I was born between eras and the generations of my family are widely spread. (A chain of middle-aged mothers.) It shows in my language. There are Victorian undertones.
Not that I've picked up the habit of speaking in the repetitive imagery my parents used. Indeed, I've shrunk from it. But in the last few years I've got beyond smirking over their hackneyed turns of phrase, learned to set irritation aside and realise how rich with history their stock-in-hand similies were. My mother would come into an untidy room and complain it looked as if a bomb had hit it - and announce a blitz to put it right. 'Rich' did I say? Maybe I should have said 'burdened'.
My father's comparisons sprang from an even earlier time - when women shone with pre-raphaelite beauty, there were no cars, agricultural life impinged still on the cities and everyone had servants. (Well, everyone who wasn't one!) How my father expected me to be beautiful, I don't know - for it's not easy to be graceful when one's wardrobe consists of crimplene cast-offs and gleanings from Church jumble sales. But he did. My father also thought anyone who paid attention, in how ever small a way, to personal appearance - was vain. Ear-rings . . . ear-rings! Only the morally depraved wore earings! (Those and actors playing pirates.) Mirrors . . . danger there! They were useful to men when shaving but only the vain looked in them otherwise. All in all, it was quite difficult to live up to his dreams. Impossible, really. Women were supposed to be effortlessly beautiful and if it didn't work quite like that, well . . . they ought to be. Beauty was supposed to come automatically, along with gender. If it didn't he was perplexed. (Oh how he was perplexed!) And women have long hair. Don't they? Well, they are are supposed to. It is their 'crowning glory'.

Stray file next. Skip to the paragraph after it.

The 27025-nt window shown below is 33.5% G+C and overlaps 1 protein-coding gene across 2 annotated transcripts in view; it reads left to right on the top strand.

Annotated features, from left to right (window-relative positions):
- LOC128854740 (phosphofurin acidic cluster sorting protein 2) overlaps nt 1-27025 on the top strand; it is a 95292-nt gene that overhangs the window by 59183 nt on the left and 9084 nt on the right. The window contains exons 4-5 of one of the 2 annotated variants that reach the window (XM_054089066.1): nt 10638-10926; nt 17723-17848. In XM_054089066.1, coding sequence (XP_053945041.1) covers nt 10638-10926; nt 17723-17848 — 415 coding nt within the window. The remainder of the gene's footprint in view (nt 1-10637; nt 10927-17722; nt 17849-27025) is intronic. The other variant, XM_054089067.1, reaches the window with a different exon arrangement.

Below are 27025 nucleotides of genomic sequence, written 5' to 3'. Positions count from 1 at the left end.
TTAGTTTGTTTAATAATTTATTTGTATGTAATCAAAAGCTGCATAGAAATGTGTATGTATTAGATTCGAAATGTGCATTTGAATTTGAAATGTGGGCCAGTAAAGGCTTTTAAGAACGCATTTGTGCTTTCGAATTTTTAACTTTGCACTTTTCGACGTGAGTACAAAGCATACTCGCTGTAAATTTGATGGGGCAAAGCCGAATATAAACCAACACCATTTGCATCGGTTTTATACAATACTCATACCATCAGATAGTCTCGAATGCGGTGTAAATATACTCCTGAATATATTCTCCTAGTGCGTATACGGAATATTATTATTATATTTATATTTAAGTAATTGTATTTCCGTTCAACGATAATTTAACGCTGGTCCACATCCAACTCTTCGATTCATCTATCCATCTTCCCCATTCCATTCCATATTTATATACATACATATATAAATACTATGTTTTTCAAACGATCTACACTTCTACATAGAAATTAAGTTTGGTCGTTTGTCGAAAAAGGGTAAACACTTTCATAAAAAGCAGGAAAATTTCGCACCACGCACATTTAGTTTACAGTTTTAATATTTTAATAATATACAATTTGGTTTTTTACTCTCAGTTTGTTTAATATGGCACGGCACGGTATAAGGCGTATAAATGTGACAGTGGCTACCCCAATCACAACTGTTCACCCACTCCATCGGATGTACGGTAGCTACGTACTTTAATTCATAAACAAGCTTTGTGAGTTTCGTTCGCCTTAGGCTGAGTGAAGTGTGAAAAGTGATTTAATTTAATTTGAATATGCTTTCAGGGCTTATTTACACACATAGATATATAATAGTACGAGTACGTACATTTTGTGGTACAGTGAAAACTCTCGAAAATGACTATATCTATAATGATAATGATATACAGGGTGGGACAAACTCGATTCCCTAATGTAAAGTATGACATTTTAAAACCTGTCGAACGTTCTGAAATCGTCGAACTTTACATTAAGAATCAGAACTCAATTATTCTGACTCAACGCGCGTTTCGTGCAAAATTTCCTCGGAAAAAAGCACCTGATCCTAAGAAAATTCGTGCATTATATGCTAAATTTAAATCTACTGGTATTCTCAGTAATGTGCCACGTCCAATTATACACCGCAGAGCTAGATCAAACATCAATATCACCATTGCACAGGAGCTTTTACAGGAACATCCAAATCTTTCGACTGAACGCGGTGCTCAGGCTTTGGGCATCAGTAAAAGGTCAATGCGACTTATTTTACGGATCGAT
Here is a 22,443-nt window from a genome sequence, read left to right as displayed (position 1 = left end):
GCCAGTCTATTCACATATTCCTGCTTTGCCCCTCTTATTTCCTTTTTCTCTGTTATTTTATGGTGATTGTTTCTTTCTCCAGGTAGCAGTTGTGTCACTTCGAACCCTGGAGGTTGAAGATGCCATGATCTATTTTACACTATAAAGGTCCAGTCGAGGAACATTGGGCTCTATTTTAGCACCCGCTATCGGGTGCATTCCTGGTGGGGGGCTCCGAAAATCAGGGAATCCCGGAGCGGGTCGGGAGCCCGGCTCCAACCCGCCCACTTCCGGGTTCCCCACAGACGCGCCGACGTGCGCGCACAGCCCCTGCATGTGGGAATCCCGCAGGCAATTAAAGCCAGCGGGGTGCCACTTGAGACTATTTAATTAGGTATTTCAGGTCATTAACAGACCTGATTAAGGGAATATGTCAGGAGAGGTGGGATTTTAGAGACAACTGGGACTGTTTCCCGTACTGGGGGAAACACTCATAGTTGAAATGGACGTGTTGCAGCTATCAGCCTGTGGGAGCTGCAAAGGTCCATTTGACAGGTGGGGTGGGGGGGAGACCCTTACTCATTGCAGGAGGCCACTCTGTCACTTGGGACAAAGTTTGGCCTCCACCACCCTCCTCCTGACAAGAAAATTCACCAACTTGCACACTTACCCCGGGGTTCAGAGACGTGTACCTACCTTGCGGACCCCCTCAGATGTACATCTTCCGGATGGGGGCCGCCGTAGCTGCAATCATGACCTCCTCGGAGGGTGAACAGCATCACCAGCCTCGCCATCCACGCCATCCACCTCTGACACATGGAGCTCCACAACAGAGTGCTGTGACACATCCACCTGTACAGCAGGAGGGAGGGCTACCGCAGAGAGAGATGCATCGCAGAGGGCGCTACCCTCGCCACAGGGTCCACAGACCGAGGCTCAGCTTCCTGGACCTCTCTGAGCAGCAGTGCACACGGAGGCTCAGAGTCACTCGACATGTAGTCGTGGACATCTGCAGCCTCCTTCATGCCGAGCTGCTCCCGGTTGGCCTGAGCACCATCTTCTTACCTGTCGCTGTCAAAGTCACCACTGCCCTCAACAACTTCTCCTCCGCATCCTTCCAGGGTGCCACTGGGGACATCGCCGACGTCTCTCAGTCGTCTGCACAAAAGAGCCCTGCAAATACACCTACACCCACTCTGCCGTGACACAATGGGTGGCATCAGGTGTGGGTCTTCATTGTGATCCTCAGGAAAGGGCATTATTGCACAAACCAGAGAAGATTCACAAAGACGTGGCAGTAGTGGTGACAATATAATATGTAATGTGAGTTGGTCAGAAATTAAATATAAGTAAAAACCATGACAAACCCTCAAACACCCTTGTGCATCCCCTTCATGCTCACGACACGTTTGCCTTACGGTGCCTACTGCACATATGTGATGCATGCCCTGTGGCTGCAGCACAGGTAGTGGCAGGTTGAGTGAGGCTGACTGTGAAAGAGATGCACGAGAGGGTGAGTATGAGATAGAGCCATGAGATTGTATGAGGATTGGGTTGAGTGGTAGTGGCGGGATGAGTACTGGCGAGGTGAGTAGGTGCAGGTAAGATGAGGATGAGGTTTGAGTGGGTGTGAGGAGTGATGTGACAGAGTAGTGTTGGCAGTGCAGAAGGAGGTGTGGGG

Here he comes . . . "You look like a sack of potatoes with a string tied round the middle', "You look like Mad Margaret," (who?) "You look as if you have been dragged through a hedge backwards", "Be careful - or you'll frighten the horses,".
(It's alright, folks. I think I've turned out ok!)
And there were other things which simply had to be said whenever particular circumstances arose . . . "Nice weather for ducks," (rain) "Up tails all," (upon seeing ducks) "It's an ill wind," (when anything went wrong) "Brave souls," (and this is where I've been heading). "I think of those brave souls who would venture out on a night like this," (when closing the curtains on a cold and stormy winter's evening).
I was going to call this post "Those Brave Souls" but, with it being so close to Remembrance Sunday, I thought it might be taken to mean soldiers who had died in battle . . . when all I'm thinking of is flowers.
I don't much like flowers. Chicory is an exception. I is the sprigged muslin of late summer and autumn rather than the chintz of spring blossoms and heavy density of June roses.
I'm pleased most flowers are over with for another year, and wanting to avoid bright berries . . . I went out to take photos of dead things . . . . . . to celebrate them.
We make a lot of fuss about spring and I suspect those of us who can toddle up to the Co-op to buy chocolates and daffodils in bud get more joy from it than ever did our ancestors. For them, I think it must have been a time of desperate hope; their festivals tinged with fear. For anyone short of seed, it must have been terrifying. Everything eaten, nothing to sow. Autumn is the agricultural, horitcultural, and everything cultural destination . . . and the bushes where the blackberries have been picked are a sign that harvest has happened. The husks where seeds have fallen are a sigh of relief because the seeds were there to fall. But my post about these will have to happen another day now because I was way-laid by these 'Brave Souls' still flowering . . . despite the onset of wind and rain . . .